Since leaving her husband was no out of the question, Caroline turned to prose and poetry to release her emotions. Her poems ‘The Sorrows of Rosalie’ (1829) and the ‘Undying One’ (1830) resulted in her being appointed as editor of the magazine ‘La Belle Assemblee’ and ‘Court Magazine.’ With these appointments, Caroline began to taste a little financial freedom.

Norton was a Member of Parliament but he wasn’t very successful politician although Caroline tried to help him. She used her wit, beauty, and her family’s Whig political connections to try and further his career, establishing herself as a major society hostess. She became friends with many of the literary and political luminaries of the early Victorian period including Edward Bulwer-Lytton, Edward Trelawney, the actress Fanny Kemble, Benjamin Disraeli, the future King Leopold of the Belgians (the widower of Princess Charlotte of Wales), and William Cavendish, the 6th Duke of Devonshire (son of another Whig political hostess Georgiana). It was at one of her dinners that Melbourne met Disraeli for the first time. When he asked Disraeli what he wanted to be, Disraeli replied, "I want to be Prime Minister." Melbourne to his credit took him seriously and proceeded to explain to him why it wasn't possible.

After George Norton lost his re-election, He pressured Caroline to appeal to her friends to help him. To appease him, Caroline went to Lord Melbourne for help securing him a position. They soon became close friends. Melbourne at this time was a widower, having endured a long, unhappy marriage to Lady Caroline Lamb. No stranger to scandal, he'd had a rather public affair with Lady Branden, which ended when her husband sued for divorce, naming him as part of the suit. He was a suave and sophisticated older man who seemed lonely. Melbourne, in turn, was charmed by Caroline's wit and vivacity. He found George a position as a magistrate with an income of £1,000 a year. Caroline would frequently visit him at 10 Downing Street, and he would visit her at home. At first Norton was fine with the friendship as long as it benefited him.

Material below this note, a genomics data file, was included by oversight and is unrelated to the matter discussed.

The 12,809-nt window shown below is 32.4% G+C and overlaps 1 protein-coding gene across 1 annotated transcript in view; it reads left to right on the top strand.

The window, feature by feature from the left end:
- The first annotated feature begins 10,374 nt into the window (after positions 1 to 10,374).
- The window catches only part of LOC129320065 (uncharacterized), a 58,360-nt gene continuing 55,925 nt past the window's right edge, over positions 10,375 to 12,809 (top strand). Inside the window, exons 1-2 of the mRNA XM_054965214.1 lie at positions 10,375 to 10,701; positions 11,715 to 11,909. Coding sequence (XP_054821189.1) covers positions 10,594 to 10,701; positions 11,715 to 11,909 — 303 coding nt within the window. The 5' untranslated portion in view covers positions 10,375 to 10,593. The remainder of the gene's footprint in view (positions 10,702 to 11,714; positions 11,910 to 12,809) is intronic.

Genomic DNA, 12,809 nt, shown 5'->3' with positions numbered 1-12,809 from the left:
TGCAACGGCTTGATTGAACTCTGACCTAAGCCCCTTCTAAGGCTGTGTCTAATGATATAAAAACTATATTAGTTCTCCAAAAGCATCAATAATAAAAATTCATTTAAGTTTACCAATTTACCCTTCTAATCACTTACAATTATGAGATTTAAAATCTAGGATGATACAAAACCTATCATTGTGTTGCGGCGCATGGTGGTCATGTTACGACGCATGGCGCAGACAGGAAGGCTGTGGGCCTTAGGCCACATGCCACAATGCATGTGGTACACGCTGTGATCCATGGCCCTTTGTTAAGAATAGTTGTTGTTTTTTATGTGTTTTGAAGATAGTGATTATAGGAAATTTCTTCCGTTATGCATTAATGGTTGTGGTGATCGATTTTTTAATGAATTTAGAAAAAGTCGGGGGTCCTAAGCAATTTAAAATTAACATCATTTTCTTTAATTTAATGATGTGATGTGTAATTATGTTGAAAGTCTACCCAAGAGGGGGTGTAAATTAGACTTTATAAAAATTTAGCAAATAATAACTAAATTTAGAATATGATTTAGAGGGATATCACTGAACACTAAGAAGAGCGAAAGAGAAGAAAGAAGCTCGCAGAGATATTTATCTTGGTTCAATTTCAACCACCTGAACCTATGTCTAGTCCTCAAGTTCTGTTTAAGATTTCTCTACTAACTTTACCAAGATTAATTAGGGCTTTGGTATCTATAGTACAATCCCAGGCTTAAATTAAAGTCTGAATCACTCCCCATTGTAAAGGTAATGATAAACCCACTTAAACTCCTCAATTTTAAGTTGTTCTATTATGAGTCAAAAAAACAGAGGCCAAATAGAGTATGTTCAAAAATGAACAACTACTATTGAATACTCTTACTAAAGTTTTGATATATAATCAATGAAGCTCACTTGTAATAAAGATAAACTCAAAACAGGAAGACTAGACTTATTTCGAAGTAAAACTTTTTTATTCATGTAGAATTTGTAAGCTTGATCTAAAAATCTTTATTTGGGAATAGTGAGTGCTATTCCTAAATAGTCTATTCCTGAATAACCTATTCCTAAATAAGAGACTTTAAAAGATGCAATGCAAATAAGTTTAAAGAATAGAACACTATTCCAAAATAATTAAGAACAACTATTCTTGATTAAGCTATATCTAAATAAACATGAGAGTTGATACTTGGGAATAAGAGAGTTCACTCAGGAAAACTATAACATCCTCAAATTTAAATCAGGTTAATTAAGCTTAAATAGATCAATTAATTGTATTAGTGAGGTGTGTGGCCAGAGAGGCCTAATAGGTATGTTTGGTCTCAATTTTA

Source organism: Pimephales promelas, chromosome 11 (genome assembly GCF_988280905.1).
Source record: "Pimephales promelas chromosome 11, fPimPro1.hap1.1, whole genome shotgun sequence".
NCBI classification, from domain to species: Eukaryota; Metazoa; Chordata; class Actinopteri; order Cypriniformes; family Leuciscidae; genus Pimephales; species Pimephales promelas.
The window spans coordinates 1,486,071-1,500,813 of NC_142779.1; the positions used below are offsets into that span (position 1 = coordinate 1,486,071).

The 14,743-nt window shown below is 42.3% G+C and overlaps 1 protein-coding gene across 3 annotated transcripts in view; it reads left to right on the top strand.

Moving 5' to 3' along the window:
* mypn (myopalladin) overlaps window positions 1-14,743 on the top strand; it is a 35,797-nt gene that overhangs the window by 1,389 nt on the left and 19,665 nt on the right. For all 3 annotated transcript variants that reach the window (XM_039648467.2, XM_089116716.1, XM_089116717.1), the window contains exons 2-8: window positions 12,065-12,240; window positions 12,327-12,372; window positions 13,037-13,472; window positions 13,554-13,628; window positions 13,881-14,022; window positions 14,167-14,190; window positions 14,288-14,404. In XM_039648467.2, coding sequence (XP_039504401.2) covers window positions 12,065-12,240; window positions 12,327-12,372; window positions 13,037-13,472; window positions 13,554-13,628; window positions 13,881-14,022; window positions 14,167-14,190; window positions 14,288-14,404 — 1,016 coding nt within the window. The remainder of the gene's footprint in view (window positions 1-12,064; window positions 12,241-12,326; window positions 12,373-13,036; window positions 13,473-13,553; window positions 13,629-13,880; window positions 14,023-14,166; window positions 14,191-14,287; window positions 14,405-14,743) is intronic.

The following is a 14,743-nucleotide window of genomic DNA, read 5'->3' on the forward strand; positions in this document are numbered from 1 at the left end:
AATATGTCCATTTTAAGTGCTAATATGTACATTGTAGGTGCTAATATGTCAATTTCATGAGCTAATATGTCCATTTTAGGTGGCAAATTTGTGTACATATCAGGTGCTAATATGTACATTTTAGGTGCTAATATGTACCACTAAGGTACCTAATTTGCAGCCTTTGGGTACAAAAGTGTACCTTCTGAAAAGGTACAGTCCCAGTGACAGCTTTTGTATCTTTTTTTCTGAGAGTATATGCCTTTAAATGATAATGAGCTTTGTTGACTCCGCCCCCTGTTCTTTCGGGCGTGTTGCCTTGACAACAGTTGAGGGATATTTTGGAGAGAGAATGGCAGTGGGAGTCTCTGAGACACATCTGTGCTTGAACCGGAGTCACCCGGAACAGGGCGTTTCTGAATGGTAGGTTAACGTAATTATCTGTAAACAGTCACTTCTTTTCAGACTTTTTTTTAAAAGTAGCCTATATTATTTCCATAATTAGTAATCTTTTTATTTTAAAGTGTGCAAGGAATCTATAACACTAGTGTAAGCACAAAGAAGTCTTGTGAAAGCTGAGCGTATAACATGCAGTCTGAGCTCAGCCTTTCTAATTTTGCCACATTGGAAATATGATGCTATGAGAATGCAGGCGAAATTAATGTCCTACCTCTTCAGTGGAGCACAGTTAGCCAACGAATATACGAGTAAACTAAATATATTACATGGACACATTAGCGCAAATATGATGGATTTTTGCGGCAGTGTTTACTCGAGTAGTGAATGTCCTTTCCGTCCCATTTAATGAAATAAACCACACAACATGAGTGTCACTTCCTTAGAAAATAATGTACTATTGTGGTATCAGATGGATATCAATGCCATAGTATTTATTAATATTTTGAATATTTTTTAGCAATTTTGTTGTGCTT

By the time of her third pregnancy, Norton was becoming increasingly difficult, alienating both Caroline and her family. Disgusted with him and his behavior, they refused to have any contact with him. In 1834, pregnant with her 4th child, Norton beat her so severely that she miscarried. While she sought refuge with her relatives, Norton began spending time with his cousin Margaret Vaughn, who was rich. Norton also believed that Melbourne hadn’t done enough for him. When Melbourne finally took office as Prime Minister, Norton began to leak stories to the Tory press, suggesting that Melbourne was having an affair with Caroline, as well as other prominent Whigs such as the Duke of Devonshire and Thomas Duncombe.